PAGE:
Ever the optimist, Smith crowed last week about how he’s a big believer in momentum carrying over from one season into the next, expecting his team to finish the season on a 2-0 run with wins against the Bears and the Panthers.
Does that hold true about bad momentum, too? I hope not.
For some bizarre reason Smith believes that the 2016 season had already begun this week (it hasn’t) with his team out of the playoff hunt. At least that’s what he said in his press conference.
Does Sunday’s loss to the Bears make the Bucs 0-1 in 2016? I hope not. Let’s keep that loss confined to 2015’s disappointing season.
What I am a big believer in is the fact that teams take on the identity of their head coach. In his press conferences and on the sidelines, Smith comes across as someone who is blasé and complacent, and his football team has played that way far too often this year.
The last two home games – losses to New Orleans and Chicago – are a great example.
Three weeks ago the Saints possessed the ball for 37:14 – a nearly 15-minute time of possession advantage. On Sunday the Bears controlled the ball for 37:03. Again, nearly 15 more minutes than the Bucs.
New Orleans’ Sean Payton and Chicago’s Adam Gase – two offensive coaches that have gotten the better of Smith’s defense – played keep away from Tampa Bay’s defense literally and figuratively. The Bucs defense was complacent and couldn’t get a takeaway and couldn’t get the Saints and Bears offenses off the field.
Actually, Tampa Bay did record a takeaway on Sunday when defensive tackle Gerald McCoy tipped a pass that was intercepted by defensive end Will Gholston. Yet that play was negated due to an untimely facemask penalty on Verner.
That play is a perfect microcosm of the Bucs’ 2015 season. A good play wiped out by a stupid, undisciplined penalty.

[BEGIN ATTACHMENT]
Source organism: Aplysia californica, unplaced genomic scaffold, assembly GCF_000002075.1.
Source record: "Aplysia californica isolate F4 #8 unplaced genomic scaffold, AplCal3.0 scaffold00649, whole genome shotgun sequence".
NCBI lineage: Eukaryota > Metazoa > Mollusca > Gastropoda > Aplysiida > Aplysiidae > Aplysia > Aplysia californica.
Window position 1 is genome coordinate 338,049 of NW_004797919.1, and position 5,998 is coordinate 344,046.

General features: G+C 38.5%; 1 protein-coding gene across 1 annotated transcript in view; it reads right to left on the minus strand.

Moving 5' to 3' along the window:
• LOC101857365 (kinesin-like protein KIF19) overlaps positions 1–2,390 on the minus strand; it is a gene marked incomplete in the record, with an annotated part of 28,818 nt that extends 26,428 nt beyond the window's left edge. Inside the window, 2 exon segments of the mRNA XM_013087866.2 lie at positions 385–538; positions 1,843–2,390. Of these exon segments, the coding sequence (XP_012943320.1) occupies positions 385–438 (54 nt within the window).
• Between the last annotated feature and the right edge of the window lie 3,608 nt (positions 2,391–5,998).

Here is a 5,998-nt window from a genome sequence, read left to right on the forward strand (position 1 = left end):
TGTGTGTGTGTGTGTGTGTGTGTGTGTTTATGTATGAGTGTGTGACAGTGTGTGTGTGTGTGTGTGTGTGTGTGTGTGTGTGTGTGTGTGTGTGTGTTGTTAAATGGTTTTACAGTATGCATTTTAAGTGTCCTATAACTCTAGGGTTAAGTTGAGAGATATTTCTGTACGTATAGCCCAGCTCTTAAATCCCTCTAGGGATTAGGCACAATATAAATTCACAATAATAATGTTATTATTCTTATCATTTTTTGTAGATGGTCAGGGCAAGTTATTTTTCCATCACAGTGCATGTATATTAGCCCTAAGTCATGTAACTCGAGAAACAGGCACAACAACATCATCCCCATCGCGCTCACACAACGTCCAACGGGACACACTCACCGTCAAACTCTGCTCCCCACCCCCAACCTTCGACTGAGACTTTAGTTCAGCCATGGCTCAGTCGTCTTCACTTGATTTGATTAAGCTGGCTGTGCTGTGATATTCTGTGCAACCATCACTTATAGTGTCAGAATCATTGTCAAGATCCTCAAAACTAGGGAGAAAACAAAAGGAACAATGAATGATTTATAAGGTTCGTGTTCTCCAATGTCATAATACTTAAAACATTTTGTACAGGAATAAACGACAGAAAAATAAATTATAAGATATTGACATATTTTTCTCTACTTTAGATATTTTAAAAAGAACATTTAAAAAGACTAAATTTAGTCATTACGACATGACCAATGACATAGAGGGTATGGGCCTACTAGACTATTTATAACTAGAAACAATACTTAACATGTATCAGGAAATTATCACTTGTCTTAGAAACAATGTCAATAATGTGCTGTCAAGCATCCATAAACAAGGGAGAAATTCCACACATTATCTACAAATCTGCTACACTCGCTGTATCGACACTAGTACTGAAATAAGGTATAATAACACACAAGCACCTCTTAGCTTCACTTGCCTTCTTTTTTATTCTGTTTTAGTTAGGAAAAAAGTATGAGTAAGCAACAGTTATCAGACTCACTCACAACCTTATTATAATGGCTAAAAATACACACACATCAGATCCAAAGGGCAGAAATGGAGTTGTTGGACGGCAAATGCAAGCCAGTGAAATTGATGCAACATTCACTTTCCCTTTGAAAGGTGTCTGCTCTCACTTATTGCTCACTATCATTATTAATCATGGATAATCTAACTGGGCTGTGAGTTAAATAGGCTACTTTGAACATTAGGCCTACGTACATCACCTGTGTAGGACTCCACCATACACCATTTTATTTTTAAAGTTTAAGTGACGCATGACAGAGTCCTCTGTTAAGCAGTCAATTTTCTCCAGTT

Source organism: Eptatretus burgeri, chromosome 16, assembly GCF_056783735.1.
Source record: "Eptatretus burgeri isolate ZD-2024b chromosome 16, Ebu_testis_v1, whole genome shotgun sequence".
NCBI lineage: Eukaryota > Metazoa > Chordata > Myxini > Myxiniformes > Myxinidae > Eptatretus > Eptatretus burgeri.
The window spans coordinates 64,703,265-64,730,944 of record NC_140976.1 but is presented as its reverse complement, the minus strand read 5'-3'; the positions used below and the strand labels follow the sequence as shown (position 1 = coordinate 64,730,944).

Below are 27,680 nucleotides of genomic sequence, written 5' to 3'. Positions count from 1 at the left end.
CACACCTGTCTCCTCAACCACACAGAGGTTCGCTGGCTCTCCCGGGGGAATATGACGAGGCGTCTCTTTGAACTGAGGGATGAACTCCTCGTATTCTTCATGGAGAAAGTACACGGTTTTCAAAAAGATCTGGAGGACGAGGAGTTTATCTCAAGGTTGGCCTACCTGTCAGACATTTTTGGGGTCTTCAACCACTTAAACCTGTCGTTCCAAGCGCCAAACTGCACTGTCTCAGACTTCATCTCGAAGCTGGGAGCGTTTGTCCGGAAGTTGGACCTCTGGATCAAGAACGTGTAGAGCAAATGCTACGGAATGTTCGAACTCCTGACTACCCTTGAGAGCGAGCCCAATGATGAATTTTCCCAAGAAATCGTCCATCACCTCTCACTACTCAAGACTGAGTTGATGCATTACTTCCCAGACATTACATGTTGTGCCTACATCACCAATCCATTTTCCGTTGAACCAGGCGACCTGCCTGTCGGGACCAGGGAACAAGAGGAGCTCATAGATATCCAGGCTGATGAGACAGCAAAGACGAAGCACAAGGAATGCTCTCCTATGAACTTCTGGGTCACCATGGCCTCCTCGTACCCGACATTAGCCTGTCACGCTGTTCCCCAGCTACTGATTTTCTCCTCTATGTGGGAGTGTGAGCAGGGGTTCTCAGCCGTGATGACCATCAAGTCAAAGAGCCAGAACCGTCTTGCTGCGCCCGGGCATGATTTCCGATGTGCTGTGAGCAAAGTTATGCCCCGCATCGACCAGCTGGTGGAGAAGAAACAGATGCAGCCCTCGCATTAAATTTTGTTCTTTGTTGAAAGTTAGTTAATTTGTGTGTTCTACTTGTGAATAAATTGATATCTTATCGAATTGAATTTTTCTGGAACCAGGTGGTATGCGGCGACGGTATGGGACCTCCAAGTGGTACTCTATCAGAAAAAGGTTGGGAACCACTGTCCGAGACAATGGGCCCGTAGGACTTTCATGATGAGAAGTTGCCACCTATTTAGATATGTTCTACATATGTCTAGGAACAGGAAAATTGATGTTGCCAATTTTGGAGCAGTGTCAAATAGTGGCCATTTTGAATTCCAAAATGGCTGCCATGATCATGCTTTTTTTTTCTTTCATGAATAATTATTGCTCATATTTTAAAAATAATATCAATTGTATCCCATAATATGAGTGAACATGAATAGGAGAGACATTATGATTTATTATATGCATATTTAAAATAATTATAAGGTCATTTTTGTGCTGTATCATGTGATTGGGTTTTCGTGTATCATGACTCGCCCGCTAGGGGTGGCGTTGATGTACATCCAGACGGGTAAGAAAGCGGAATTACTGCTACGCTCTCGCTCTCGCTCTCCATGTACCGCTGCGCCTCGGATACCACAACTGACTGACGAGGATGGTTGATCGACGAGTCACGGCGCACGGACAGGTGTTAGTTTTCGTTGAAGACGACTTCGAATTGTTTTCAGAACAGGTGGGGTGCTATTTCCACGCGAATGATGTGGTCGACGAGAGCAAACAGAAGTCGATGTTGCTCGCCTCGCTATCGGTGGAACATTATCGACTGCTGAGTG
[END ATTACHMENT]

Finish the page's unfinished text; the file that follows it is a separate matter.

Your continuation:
“It was a screen, I was able to get some pressure, tip the ball and Will Gholston made a great play,” McCoy said. “It’s kind of what we been all year. We shoot ourselves in the foot with penalties.”
Smith has had no answer for penalties this season as Tampa Bay has amassed 138 infractions, which is a franchise record, for 1,130 yards. The Bucs only had four penalties for 47 yards on Sunday, but Verner’s came at the worst time and killed momentum in the second quarter.
“We had momentum early – that penalty when we got the interception really put us on our heels and we never really recovered after that,” Smith said. “I have to give them credit. They controlled the ball. They had 15 or so more minutes [of possession]. It’s going to be tough to win when you play ball like that.”
The fact that Smith admitted that the Bucs never really recovered from that momentum-killing penalty in the second quarter speaks to the lack of mental toughness and determination from Smith’s defense. Why couldn’t Tampa Bay’s defense overcome it and make a play before halftime or in the second half?
After the game, Smith was at a total loss to explain how his defense had not recorded a takeaway in the last three games.